This Pod will, however, be a custom taxonomy, and we are going to call it Gallery. Once created, select the “Advanced Options” tab and scroll all the way down. In the final box, associate this taxonomy with the post type “Photos”. Save this setting before moving on.

You might have noticed that we now have a new option in the left-hand menu titled “Photos”. From there we can view our photos, add new photos, and add galleries. It’s the last option we’re going to select first. In here you can create the galleries you will later want to display on your website. I’m starting things off simple by just creating one named “Landscape”.

At this point, I suggest what you do next is to view that gallery. You won’t see any photos yet and will be greeted by a big, fat “Nothing found”, but the content isn’t the reason I want you to view this page. What you want to do is take a look at the URL. In my case, the URL ends with ?gallery=landscape. I don’t like the look of that, so I’m going to change it.

Head in to the WordPress settings and select the option “Permalinks”. From there, select the option “Post name”. If we now take another look at the gallery you will see that the URL has been changed to /gallery/landscape, which looks much more professional.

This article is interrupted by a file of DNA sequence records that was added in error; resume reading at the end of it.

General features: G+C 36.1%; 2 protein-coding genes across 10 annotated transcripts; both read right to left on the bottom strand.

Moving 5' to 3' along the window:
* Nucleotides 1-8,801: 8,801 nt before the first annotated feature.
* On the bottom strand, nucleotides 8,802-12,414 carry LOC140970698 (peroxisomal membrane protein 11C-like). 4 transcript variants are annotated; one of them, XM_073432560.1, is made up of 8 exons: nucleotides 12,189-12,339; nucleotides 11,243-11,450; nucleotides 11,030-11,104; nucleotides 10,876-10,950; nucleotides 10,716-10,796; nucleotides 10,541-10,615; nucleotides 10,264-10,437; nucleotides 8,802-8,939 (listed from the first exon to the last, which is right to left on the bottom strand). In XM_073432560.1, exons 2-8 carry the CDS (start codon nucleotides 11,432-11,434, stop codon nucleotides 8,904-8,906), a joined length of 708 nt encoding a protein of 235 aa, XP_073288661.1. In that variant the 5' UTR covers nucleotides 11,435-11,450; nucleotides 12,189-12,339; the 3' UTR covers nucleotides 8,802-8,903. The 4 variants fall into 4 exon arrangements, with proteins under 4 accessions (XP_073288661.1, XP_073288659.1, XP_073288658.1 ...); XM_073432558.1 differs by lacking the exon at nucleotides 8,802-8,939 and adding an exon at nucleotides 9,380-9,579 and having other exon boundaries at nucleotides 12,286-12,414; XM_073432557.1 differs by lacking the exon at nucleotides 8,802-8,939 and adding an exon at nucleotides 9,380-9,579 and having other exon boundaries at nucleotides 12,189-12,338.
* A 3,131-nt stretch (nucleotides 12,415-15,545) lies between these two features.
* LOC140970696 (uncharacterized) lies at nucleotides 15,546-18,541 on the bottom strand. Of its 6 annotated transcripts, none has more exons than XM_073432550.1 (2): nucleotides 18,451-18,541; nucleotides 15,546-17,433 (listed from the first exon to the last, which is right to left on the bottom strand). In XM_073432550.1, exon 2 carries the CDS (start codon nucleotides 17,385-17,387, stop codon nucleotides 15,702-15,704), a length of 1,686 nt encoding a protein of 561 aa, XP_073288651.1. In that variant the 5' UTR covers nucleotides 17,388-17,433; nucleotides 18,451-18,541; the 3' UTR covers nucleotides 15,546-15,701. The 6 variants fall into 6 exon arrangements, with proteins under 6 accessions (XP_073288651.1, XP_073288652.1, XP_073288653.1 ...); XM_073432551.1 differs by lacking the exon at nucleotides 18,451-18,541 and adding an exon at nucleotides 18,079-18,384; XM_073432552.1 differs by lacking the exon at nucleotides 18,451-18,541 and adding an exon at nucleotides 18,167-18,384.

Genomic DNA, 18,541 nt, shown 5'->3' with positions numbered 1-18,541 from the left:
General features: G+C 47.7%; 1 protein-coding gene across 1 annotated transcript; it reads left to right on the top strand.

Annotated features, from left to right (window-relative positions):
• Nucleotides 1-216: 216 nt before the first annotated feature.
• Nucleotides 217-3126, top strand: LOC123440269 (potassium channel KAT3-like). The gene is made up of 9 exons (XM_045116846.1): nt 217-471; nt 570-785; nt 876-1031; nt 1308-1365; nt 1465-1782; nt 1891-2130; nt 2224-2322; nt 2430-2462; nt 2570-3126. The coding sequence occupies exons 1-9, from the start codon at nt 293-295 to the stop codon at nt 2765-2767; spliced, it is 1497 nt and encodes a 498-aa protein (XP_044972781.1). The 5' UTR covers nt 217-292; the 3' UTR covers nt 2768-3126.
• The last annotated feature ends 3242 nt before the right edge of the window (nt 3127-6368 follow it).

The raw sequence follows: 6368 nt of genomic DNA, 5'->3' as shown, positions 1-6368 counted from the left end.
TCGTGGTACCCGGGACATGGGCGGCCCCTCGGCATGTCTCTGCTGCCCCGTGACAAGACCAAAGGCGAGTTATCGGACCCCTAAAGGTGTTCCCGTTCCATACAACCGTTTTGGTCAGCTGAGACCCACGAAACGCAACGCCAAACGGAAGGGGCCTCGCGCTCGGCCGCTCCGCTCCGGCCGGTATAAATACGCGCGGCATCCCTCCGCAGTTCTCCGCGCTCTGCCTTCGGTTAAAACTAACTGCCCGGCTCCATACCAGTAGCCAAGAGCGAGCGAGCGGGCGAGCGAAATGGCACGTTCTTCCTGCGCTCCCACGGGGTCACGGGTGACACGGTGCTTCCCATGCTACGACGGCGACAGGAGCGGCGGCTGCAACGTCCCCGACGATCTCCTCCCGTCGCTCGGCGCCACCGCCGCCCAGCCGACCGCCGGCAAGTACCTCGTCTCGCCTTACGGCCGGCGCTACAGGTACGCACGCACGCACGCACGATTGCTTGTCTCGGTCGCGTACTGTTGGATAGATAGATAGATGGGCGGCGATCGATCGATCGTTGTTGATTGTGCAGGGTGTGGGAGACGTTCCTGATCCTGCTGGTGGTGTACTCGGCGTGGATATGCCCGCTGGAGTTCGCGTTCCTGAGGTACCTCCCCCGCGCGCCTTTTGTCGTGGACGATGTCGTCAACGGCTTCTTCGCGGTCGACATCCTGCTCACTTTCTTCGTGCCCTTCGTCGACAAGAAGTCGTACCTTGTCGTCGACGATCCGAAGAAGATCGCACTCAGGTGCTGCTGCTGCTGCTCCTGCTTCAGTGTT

Adding photos to the Pod

It’s about time we added our first photo to the gallery. To do so, simply select the option “Add New” to under our new “Photos” post type in the WordPress backend. The photo we want in the gallery is uploaded as the featured image.

One extra step I’m not thrilled with yet, but I couldn’t find a neater way of doing it, is required. Once uploaded, copy the URL on the right-hand side. Now paste that URL in the “Featured image URL” field towards the bottom of the editor.

Finish things off by giving the photo a fitting title and, if you want, you can also add some text. There are ways of displaying it in our gallery we will be exploring later. Before you publish the photo, make sure to select one or more galleries, and then you’re done.

We can now take a look at the landscape gallery once again. The first image should now be displayed. But, without any adjustments, this doesn’t look anything like a gallery yet.

Creating a Content Template Block Element in GeneratePress

To make your gallery look more like a gallery, you can now create something that was only recently introduced in GeneratePress Premium: a Content Template Block Element. This will allow you to style any category archive however you want. And in our case the gallery is such an archive.